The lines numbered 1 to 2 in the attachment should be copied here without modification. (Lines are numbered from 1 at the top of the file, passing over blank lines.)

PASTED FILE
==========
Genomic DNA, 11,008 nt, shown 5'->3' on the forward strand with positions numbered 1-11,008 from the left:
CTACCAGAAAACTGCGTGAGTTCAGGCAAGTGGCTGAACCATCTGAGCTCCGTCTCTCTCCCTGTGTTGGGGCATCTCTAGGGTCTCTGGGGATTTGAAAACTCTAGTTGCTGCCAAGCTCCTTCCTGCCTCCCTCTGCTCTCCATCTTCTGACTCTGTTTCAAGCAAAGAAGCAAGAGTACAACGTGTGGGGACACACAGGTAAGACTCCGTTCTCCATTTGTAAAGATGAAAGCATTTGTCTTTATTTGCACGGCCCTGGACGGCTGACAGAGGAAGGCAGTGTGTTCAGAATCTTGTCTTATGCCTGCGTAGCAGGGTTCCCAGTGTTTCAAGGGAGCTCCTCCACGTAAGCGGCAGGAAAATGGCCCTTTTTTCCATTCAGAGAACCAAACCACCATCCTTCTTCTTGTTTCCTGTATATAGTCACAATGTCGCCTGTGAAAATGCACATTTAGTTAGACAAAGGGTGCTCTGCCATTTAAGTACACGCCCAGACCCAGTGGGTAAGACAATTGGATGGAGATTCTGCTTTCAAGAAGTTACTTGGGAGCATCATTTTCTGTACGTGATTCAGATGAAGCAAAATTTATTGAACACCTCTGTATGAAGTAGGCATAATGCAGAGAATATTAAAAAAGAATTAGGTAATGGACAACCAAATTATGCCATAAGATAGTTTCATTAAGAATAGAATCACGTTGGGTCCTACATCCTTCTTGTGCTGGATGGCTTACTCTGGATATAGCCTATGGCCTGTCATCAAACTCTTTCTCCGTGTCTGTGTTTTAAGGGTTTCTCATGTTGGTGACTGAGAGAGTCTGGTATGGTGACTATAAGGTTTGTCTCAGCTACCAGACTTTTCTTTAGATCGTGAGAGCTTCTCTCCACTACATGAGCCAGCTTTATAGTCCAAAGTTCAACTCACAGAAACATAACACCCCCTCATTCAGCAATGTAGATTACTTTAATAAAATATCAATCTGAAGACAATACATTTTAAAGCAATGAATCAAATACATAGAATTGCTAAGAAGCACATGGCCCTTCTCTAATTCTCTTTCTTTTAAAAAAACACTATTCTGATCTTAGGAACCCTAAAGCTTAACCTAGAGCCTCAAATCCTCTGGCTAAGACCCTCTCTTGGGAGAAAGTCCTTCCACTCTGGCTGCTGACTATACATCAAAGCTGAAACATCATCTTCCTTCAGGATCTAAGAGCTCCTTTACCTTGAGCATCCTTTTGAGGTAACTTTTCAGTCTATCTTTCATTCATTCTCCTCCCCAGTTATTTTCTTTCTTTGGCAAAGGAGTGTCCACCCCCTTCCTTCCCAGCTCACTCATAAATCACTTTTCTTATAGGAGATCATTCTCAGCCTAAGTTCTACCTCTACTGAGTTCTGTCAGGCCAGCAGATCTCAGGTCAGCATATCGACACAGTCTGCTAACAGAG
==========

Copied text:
Genomic DNA, 11,008 nt, shown 5'->3' on the forward strand with positions numbered 1-11,008 from the left:
CTACCAGAAAACTGCGTGAGTTCAGGCAAGTGGCTGAACCATCTGAGCTCCGTCTCTCTCCCTGTGTTGGGGCATCTCTAGGGTCTCTGGGGATTTGAAAACTCTAGTTGCTGCCAAGCTCCTTCCTGCCTCCCTCTGCTCTCCATCTTCTGACTCTGTTTCAAGCAAAGAAGCAAGAGTACAACGTGTGGGGACACACAGGTAAGACTCCGTTCTCCATTTGTAAAGATGAAAGCATTTGTCTTTATTTGCACGGCCCTGGACGGCTGACAGAGGAAGGCAGTGTGTTCAGAATCTTGTCTTATGCCTGCGTAGCAGGGTTCCCAGTGTTTCAAGGGAGCTCCTCCACGTAAGCGGCAGGAAAATGGCCCTTTTTTCCATTCAGAGAACCAAACCACCATCCTTCTTCTTGTTTCCTGTATATAGTCACAATGTCGCCTGTGAAAATGCACATTTAGTTAGACAAAGGGTGCTCTGCCATTTAAGTACACGCCCAGACCCAGTGGGTAAGACAATTGGATGGAGATTCTGCTTTCAAGAAGTTACTTGGGAGCATCATTTTCTGTACGTGATTCAGATGAAGCAAAATTTATTGAACACCTCTGTATGAAGTAGGCATAATGCAGAGAATATTAAAAAAGAATTAGGTAATGGACAACCAAATTATGCCATAAGATAGTTTCATTAAGAATAGAATCACGTTGGGTCCTACATCCTTCTTGTGCTGGATGGCTTACTCTGGATATAGCCTATGGCCTGTCATCAAACTCTTTCTCCGTGTCTGTGTTTTAAGGGTTTCTCATGTTGGTGACTGAGAGAGTCTGGTATGGTGACTATAAGGTTTGTCTCAGCTACCAGACTTTTCTTTAGATCGTGAGAGCTTCTCTCCACTACATGAGCCAGCTTTATAGTCCAAAGTTCAACTCACAGAAACATAACACCCCCTCATTCAGCAATGTAGATTACTTTAATAAAATATCAATCTGAAGACAATACATTTTAAAGCAATGAATCAAATACATAGAATTGCTAAGAAGCACATGGCCCTTCTCTAATTCTCTTTCTTTTAAAAAAACACTATTCTGATCTTAGGAACCCTAAAGCTTAACCTAGAGCCTCAAATCCTCTGGCTAAGACCCTCTCTTGGGAGAAAGTCCTTCCACTCTGGCTGCTGACTATACATCAAAGCTGAAACATCATCTTCCTTCAGGATCTAAGAGCTCCTTTACCTTGAGCATCCTTTTGAGGTAACTTTTCAGTCTATCTTTCATTCATTCTCCTCCCCAGTTATTTTCTTTCTTTGGCAAAGGAGTGTCCACCCCCTTCCTTCCCAGCTCACTCATAAATCACTTTTCTTATAGGAGATCATTCTCAGCCTAAGTTCTACCTCTACTGAGTTCTGTCAGGCCAGCAGATCTCAGGTCAGCATATCGACACAGTCTGCTAACAGAG